I love my conservative friends

I love my conservative friends

By Ellen Ratner   
Published

DALLAS: This week I had dinner in Dallas, Texas, with two of my close friends whom I love. They are what we call in Washington, D.C., Trumpers – they voted for Donald Trump and are conservatives.

Why does a liberal like me have dinner with two known conservatives? It is because in our country, as opposed to much of the rest of the world, we can disagree and still like and respect each other and even love each other. In some countries, they kill people who disagree with the leadership. We don’t do that here.

One of my conservative friends is Ed Butowsky. He has received a lot of press lately for being the man involved in the Seth Rich controversy. Just to jog a few memories, Seth Richards worked at the Democratic National Committee and was murdered not far from his home in Washington. Some say he leaked the secrets of the Democratic National Committee to Wikileaks, while police and his family dismiss that theory. Police said he was likely killed during a botched robbery attempt.

My other friend is Darrin Peterson. We work together in South Sudan. He is vice president of our GEMS Foundation also known as Goats for the Old Goat. Darrin was called to be a Mormon bishop and has 10 children. He doesn’t even drink coffee. Darrin also voted for Trump and, like Butowsky, lives in Texas.

In Cleveland when I was growing up my parents had all kinds of friends. Our larger extended family has all kinds of people in it as well. I have two cousins who work for the Trump administration. I have another cousin who supports Republican Gov. John Kasich, and I have very liberal family members who voted for Bernie Sanders. No one talks about politics. We love each other as a family.

Our country has recently gone the way that no country should go. We are not kind to each other. We are not respectful of each other. We grew up being taught to be respectful of each other. That is no longer the case. The former national director of the Anti-Defamation League, Abraham Foxman, said this week that the internet has allowed people to say and do things that would never have been said years ago.

“Technology has changed anti-Semitism,” he said. The internet has “destroyed civility. And to a large extent civility is a protective blanket for minorities. But if you remove civility you take away a level of protection. So the internet is a major challenge. I remember 10 years ago I went to Palo Alto and said to the geniuses, ‘Thanks, look what you’ve created. I’m not blaming you. But the unintended consequences of your genius have created a superhighway for bigotry and anti-Semitism.’ And their answer was simply, ‘algorithms, algorithms.’ And 10 years later, I think they’re beginning to understand their responsibility. …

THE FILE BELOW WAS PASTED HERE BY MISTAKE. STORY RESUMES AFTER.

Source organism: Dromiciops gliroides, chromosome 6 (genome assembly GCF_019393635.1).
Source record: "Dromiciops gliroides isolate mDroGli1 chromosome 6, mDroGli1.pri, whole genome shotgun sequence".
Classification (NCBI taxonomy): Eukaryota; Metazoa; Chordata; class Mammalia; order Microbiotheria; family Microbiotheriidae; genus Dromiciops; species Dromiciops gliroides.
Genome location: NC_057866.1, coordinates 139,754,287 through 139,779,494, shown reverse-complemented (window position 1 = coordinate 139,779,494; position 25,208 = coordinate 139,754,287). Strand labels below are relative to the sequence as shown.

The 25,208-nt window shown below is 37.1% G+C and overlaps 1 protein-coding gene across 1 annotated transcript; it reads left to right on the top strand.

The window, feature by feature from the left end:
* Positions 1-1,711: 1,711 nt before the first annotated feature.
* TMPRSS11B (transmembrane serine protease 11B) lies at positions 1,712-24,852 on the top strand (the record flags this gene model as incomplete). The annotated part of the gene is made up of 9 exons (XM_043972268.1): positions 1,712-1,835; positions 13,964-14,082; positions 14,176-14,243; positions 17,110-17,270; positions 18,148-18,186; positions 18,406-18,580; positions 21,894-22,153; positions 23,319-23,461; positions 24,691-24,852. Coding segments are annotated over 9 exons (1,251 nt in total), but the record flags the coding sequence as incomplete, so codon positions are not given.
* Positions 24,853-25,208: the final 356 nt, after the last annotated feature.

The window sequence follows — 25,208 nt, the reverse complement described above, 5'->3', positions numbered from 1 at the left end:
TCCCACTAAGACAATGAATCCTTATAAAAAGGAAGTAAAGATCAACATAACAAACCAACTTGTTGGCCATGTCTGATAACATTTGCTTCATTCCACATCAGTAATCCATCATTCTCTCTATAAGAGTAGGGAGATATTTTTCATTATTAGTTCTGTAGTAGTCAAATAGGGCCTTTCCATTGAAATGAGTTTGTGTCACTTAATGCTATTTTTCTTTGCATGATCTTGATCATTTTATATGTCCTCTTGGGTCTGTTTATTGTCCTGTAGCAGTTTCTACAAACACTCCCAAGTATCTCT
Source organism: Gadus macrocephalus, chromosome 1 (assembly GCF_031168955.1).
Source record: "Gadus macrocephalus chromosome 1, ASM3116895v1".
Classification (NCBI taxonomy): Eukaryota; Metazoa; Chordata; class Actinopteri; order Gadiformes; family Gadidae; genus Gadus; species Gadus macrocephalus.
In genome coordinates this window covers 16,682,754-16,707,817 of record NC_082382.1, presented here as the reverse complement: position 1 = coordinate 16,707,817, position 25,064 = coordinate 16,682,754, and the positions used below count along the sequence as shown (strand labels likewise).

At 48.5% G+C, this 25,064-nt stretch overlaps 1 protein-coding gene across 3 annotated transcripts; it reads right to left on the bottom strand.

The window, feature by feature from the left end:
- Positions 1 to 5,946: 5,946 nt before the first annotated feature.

“This is still the newest, latest threat to civility. Communicating in nanoseconds, and it’s like a tsunami.”

Foxman continued: “How do you deal with hate? How do you answer hate speech? When you’re dealing with a tsunami of hate speech, how do you respond to it?

“There’s more extremism,” he says. “Therefore, ‘if you’re not with me you’re against me.’ There’s a lot more of that. There’s less of bipartisanship. There’s less crossing the line than there was five years ago. And we’re in the middle.”

I used to think that it was great that C-SPAN broadcast all the proceedings of Congress. Now, I think it is the worse thing that happened to bipartisanship. People used to get along, and many bills were agreed to by both sides. Now, lawmakers make speeches on the floor of Congress for their home audience, and there are very few bipartisan speeches. While everyone at home can watch and listen, what is the motivation to be conciliatory and kind? Very little to nil.

So, while there is a lot of support of what is now being called the “fourth industrial revolution” – the Internet and online innovation – it is a mixed blessing. It makes it hard that my friends Ed and Darrin can’t be known as great friends. We used to be able to be friends with anyone in the USA. Now our country and world have become more divided. I liked the good old days when no one paid much attention to your political ideas. Sure, when we were growing up we cared about the Vietnam War, but it was not with the same vitriol.

It is time for us to move on, respect each other and love even people we disagree with – like I love Ed and Darrin.

  • Subscribe to Talk Media News


  • NO COMMENTS

    Leave a Reply

    Your email address will not be published. Required fields are marked *